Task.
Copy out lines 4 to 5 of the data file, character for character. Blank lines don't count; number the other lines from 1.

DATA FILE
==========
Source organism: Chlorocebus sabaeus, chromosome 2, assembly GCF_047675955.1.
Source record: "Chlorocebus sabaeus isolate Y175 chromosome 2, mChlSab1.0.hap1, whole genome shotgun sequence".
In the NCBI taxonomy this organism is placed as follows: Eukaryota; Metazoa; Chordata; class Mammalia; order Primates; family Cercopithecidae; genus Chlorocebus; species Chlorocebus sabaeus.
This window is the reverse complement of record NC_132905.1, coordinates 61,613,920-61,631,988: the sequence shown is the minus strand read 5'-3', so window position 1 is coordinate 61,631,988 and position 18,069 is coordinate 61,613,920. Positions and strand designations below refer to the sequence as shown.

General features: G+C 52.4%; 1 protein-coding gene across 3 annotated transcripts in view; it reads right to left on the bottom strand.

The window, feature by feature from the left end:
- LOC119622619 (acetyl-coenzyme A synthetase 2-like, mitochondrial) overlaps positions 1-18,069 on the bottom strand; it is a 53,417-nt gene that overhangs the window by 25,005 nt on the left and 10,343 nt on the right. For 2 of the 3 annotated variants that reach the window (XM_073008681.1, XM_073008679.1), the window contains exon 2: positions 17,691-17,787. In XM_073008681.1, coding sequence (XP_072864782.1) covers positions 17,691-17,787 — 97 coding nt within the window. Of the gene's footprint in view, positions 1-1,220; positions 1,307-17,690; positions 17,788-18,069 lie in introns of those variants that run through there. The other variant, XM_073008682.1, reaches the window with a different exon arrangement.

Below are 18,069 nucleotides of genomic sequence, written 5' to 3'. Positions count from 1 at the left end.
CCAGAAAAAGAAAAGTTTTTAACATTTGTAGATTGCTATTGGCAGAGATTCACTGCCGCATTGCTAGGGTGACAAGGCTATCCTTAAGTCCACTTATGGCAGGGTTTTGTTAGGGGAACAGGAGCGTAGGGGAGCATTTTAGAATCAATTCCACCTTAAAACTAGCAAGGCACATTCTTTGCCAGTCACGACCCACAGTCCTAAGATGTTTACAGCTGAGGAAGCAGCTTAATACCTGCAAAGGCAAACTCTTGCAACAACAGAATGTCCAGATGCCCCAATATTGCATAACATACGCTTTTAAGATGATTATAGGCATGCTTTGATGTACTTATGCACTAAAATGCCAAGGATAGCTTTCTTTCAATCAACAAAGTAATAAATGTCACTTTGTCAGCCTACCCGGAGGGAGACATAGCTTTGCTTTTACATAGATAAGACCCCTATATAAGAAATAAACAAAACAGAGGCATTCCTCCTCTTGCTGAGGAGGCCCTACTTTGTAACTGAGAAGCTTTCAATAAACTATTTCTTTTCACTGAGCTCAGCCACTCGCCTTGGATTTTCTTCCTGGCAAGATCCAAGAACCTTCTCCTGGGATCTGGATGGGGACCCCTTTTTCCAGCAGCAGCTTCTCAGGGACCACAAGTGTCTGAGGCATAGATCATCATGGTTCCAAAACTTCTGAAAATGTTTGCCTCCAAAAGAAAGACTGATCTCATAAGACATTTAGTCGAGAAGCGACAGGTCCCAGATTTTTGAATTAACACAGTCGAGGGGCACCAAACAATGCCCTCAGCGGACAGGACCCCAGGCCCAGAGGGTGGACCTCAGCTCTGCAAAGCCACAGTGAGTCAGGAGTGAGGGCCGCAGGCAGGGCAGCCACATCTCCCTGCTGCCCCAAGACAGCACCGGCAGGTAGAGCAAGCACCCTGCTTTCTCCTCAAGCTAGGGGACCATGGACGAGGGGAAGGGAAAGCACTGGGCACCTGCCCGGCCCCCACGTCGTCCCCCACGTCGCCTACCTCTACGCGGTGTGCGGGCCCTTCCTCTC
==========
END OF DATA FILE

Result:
This window is the reverse complement of record NC_132905.1, coordinates 61,613,920-61,631,988: the sequence shown is the minus strand read 5'-3', so window position 1 is coordinate 61,631,988 and position 18,069 is coordinate 61,613,920. Positions and strand designations below refer to the sequence as shown.

General features: G+C 52.4%; 1 protein-coding gene across 3 annotated transcripts in view; it reads right to left on the bottom strand.